Ugly Girls by Lindsay Hunter (available for preorder): You’ll want to get your hands all over this as soon as possible. Ugliness can only exist in the shadow of beauty, and this novel is a gut-slingshot of the rawest, finest sort of beautiful available. I remember learning about extremophiles in science, these organisms and bacteria that manage to thrive in severe conditions that would kill most living things. Now imagine that beauty is a bacteria, and think of how beautiful the most extremophile beauty that lives on the underside of ugliness would have to be. That’s like this book. Its characters relentlessly charmed me, just as much with their meanest faults and flaws as with their kind vulnerabilities. It’s nothing short of an instant classic. There’s a pain here for everyone, of the sweetest sort—in these close-third perspectives, you’ll find understanding and self-recognition in places you wouldn’t want to admit, and will feel good to know that your defects aren’t so rare. It will be a relief. It will be one of the thousands of reasons you’ll love this novel.
Flings by Justin Taylor (available for preorder): Taylor is one of my favorite contemporary storytellers—on the page I think I fear him as much as I revere him. I show up to read a story, all giggly-party-girl-with-a-six-pack-of-beer-like, playing my stereo too loud, and Taylor slaps me upside the head and says I have a lot to learn about life. Shit gets deep, fast, before you have time to prepare or cringe. Imagine being a kid and suddenly having to spend a weekend at your survivalist uncle’s house while your parents jet off to a B&B. It’s 4:30 in the morning; you’re warm in bed & fast asleep. Suddenly he’s waking you up, pulling you out into the cold. You’re trudging through snow and you can’t see a thing. Suddenly he tells you to stop everything—stop walking, stop breathing, stay completely fucking still. You feel like you’re going to freeze to death. You retreat so deep into your head that you hardly hear the gunshot. Next thing you know, he’s slitting a deer carcass with a knife and pushing your hands inside the warm blood; your hands are covered in blood and you’re kneeling in the snow and you aren’t even fully awake. This is Flings.
The Violet Hour by Katherine Hill (available, paperback pre-order available for August 12th release): Arguably, everything in this book is realism, but as an enormous disciple of fabulist fiction, I can’t help but read it that way—the lush imagery in this novel magically disguises and obscures the everyday, and soon all of life begins to look unfamiliar in a way that allows the very existence of these characters to appear as ridiculous, thrilling, and painful as it arguably should: the rug is lifted, everything that gets swept beneath notice in the day to day becomes exposed. Weaving between three generations, the present action of the book takes place in the wonderfully spooky context of the death of a mortician, and magically, synergistically, birds seem and yet do not seem to be involved. I return to this book all the time because I love its alchemy of making narratives that you expect to be straightforward into something else entirely that resists and complicates all your assumptions. I think about those incredible sidewalk chalk drawings that appear to be actual tunnels in the sidewalk. It’s like those, except you’d be able to enter the tunnel when you looked at the chalk lines really really closely, and once you were in the tunnel you’d realize that everything you thought was solid is actually an illusion and vice-versa and you’d get that dropping-elevator feeling in your stomach times a million.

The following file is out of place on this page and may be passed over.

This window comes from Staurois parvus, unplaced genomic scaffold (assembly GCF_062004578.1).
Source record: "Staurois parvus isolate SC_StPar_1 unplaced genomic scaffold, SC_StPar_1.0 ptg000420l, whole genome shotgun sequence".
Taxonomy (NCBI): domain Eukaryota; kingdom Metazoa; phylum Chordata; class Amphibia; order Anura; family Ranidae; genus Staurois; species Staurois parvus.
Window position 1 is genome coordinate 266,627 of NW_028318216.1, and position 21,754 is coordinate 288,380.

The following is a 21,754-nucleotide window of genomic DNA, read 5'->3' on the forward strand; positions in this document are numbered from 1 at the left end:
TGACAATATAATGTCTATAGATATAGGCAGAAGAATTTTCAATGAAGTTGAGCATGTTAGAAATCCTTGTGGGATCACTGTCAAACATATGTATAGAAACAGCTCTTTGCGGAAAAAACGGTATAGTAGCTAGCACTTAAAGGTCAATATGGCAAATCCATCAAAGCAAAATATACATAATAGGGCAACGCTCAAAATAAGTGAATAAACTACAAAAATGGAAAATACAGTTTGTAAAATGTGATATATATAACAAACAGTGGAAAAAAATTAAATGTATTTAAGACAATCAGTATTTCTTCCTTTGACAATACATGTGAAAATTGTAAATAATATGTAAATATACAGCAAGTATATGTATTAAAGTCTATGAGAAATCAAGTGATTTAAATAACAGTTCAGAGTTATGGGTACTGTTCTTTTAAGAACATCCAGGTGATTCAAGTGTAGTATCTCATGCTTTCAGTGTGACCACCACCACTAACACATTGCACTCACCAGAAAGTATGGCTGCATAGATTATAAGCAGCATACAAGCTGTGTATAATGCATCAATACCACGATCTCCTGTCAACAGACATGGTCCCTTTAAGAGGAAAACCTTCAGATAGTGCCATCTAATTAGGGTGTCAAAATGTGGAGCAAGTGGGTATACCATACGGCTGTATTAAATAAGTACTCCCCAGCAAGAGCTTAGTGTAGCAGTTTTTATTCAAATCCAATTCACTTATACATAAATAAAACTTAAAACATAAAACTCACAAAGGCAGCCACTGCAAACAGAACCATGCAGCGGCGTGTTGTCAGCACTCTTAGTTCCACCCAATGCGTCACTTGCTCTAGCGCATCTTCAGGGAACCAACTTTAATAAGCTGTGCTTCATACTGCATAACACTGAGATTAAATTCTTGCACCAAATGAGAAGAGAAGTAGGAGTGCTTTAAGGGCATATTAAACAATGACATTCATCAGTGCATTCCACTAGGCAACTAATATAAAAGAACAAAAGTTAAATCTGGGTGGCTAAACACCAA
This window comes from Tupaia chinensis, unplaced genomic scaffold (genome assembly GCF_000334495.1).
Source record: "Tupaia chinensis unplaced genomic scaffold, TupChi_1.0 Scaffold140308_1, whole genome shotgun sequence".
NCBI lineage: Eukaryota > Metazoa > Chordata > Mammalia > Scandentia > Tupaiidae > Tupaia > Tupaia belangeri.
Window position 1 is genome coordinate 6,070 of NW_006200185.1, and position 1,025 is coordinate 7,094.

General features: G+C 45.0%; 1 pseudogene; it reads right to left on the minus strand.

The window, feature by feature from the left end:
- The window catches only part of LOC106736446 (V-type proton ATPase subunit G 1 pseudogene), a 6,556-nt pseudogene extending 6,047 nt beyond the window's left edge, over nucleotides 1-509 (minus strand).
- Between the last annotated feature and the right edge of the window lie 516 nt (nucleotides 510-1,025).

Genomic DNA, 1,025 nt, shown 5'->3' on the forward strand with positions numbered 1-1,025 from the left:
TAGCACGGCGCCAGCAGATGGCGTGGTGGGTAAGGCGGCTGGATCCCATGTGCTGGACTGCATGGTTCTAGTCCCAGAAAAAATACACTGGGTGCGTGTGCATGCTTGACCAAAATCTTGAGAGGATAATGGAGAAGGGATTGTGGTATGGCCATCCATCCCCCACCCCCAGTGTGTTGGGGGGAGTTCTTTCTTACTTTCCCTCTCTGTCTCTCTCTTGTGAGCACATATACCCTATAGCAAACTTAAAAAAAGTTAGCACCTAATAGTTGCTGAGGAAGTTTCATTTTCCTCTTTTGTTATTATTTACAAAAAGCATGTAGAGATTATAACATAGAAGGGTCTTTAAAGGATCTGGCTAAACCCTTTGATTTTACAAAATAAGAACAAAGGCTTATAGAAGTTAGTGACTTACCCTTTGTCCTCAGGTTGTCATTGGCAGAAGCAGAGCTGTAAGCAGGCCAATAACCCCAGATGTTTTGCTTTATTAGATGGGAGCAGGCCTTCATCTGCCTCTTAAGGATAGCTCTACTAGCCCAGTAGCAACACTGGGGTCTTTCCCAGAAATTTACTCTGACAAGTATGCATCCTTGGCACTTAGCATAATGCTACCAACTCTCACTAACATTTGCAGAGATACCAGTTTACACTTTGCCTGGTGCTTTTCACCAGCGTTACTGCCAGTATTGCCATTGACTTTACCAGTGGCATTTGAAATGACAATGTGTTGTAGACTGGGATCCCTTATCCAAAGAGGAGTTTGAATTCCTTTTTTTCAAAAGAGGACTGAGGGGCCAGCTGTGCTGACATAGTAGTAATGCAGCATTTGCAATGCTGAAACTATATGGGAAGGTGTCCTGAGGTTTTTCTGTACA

Three Hundred Million: A Novel by Blake Butler (pre-order available): Nothing makes me know I love a book more than a physical response, and whenever I see this book mentioned anywhere (and you’ll be seeing it everywhere, soon) I feel planted, literally locked to the ground remembering the hold it had on me from the first pages until I finished. It’s a viral text on so many levels—the way it makes you feel, the velocity of its suspense, the intense intimacy with the complex and frightening characters, the vertigo-inducing way the narrative shows that arguably clear categories like “good” and “bad” can become unsustainable once a certain proximity is reached. As a true-crime junky, any novel involving a psychopath and the detective hunting him is an immediate must-read for me, and to get this tale in the hands of a writer whose genius, future-forward gift for innovation in style and form is like having a million dollars delivered to you in a car that is literally made out of stacks of money that would also add up to one million dollars.
Going Anywhere by David Armstrong (pre-order available): This debut collection is a line-up of hits, strong and transportative and original. Every situation Armstrong takes you to is completely engrossing; the premise alone of any one of these stories would be enough to base a feature-length movie on. Even the narrative connections within the stories link the highly unusual at the hip: a camel defecating in the woods finds an affinity with a government worker opening a manila folder; a tuba finds its way to a shooting lesson and a father coming out to his son. I think one of the best compliments writers can give about a book is to say that reading it made them want to go write, and this really did—in the same way that luminol makes hidden bloodsplatter visible to the naked eye, after reading these stories I was able to see so many unnecessary limitations I’ve always placed upon my own work but hadn’t been able to recognize until now.
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